The concern comes with the secondary offerings. Neither the curve nor the change are anything resembling consistent right now, and that fact reared its ugly head in 2015. In 80+ IP with San Jose, Mella walked nearly 3 per 9, and that only got worse when he moved to Daytona. I don't think it's fair to call Mella "wild", but he's been described as "rough" by many scouts, and there are concerns that feel issues will relegate him to the bullpen in the major leagues.

But, as mentioned with Reed, the Reds have zero need to try and rush Mella. He could start in AA for 2016, but if the Reds want to stash him in A+ and have him work on his control and secondary offerings to ensure they consistently find the strike zone, they're totally free to do so. Mella's got considerable upside, but he's still very raw.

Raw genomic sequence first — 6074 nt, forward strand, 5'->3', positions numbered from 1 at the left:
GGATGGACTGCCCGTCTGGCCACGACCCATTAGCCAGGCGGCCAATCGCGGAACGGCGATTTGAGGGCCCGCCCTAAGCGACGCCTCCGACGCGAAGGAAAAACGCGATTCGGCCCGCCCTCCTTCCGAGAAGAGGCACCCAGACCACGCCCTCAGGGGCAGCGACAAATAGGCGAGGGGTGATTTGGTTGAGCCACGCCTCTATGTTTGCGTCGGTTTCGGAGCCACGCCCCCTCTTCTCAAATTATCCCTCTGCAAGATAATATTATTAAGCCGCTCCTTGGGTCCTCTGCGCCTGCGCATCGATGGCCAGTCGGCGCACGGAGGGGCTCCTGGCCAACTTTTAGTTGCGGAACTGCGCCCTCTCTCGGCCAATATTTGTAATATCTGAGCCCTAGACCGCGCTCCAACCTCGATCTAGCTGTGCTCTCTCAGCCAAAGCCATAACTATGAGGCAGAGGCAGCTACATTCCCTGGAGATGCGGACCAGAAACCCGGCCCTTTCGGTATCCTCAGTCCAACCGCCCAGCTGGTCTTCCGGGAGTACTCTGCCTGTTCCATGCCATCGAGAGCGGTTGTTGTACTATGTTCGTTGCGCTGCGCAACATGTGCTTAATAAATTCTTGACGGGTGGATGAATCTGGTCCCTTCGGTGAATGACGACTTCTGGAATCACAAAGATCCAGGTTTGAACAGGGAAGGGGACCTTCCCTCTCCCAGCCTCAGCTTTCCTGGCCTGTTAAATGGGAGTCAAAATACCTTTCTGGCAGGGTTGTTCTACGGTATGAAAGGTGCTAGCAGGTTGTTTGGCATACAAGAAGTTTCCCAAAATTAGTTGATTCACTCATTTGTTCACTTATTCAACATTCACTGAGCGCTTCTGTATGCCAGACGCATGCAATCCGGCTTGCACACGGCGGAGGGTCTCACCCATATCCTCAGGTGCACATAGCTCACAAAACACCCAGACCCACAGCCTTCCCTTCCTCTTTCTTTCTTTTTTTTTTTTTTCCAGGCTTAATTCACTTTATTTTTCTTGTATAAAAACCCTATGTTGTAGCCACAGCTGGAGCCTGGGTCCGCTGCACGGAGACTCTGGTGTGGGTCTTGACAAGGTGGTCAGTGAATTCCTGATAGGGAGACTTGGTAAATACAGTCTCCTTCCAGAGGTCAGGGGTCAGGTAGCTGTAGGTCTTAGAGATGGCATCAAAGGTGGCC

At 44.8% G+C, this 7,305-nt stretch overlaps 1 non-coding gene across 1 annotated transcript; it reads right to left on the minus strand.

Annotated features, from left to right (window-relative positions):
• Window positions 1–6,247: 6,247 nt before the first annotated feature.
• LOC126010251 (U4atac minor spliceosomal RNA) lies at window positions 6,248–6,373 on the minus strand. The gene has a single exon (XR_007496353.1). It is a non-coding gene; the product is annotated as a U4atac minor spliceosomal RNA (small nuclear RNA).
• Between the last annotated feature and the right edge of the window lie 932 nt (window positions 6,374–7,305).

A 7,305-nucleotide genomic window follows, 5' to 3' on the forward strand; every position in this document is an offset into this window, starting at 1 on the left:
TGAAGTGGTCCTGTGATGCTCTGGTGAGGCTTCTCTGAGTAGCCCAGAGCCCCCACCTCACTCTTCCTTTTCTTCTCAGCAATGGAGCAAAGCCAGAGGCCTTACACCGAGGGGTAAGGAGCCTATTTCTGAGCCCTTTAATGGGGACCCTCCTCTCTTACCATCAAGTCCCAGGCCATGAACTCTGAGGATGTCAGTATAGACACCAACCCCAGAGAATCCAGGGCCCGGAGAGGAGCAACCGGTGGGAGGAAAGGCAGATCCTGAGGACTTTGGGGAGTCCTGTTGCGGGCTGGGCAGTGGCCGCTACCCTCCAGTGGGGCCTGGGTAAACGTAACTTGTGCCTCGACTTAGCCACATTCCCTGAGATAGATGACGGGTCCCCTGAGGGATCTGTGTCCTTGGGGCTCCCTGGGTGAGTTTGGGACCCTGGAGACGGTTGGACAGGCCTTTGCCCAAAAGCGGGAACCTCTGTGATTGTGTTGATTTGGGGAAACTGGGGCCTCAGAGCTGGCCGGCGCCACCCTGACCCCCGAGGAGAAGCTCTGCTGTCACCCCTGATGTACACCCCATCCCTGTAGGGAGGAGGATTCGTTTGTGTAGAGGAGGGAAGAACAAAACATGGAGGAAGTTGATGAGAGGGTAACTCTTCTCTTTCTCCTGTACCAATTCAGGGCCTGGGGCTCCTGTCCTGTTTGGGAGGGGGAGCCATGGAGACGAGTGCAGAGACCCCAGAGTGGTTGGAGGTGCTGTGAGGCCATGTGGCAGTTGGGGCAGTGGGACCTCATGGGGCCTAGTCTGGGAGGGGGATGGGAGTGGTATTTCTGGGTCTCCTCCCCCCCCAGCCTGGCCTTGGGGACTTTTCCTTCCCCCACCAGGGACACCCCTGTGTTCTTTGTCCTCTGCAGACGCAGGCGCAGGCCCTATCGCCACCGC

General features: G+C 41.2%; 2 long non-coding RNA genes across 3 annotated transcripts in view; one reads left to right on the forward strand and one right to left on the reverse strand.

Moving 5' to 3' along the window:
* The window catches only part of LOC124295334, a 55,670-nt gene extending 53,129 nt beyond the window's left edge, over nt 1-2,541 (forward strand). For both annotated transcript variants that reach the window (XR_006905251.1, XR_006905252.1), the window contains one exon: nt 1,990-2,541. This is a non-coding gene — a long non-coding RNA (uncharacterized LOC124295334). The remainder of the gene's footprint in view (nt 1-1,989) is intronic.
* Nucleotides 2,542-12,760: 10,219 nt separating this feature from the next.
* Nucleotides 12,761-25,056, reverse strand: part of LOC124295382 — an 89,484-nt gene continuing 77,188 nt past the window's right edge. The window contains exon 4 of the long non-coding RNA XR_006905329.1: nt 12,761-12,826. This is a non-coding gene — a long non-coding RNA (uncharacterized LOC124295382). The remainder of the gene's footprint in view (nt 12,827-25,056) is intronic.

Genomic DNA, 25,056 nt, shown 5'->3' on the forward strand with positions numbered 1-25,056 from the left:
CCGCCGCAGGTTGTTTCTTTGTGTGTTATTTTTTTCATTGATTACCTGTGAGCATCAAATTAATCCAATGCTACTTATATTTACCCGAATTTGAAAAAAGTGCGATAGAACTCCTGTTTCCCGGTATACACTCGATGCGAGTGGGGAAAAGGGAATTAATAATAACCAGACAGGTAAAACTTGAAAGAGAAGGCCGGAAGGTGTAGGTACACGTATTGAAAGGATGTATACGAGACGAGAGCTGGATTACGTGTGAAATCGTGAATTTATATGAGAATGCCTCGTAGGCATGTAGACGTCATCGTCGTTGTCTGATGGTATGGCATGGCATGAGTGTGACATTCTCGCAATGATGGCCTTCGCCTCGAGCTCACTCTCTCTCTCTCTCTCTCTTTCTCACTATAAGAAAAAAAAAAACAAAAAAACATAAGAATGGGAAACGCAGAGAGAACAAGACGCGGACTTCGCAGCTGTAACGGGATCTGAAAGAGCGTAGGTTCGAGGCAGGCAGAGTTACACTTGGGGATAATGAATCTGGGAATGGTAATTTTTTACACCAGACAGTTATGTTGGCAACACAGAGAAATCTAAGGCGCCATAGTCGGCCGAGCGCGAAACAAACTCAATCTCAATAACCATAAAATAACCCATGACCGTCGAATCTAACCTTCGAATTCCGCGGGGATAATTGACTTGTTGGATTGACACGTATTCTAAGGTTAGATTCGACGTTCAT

Nick Travieso, RHP, 21

Highest 2015 Level: A+ (Daytona)
Eye-Poppingest Fact:
2.70 ERA in 93.1 IP
Most Worrisome Fact: 7.3 SO/9 could stand to rise
Naughty Nick, Krampus

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So speaking of presence on the mound, Travieso stands 6'2" and 225lbs and looks down right portly. But his command of his pitches is legit, featuring a fastball in the 93-95 mph range, a good slider and a passable changeup. He throws strikes and, despite the lowish strikeout totals, consistently induced weak contact and a lot of ground ball outs.

2014 saw Travieso repeat A ball to great success, but he had no problems in his full season at A+ in 2015. Posting a 2.70 ERA, 1.200 WHIP in 93.1 IP, Travieso acquainted himself just fine. That showing convinced the Reds to send him to the Arizona Fall League, where all he did was own fools in 22 IP, posting a 2.05 ERA and 1.000 WHIP.

As the 14th overall pick in 2012, Travieso has kept learning and kept building and kept getting better and has not at any point made the Reds regret taking him that high. He's already got 3 pitches that look like they'll play at the major league level, and he's gotten better in every season as a professional. Because of that, he's a rapid mover up the Reds prospect lists.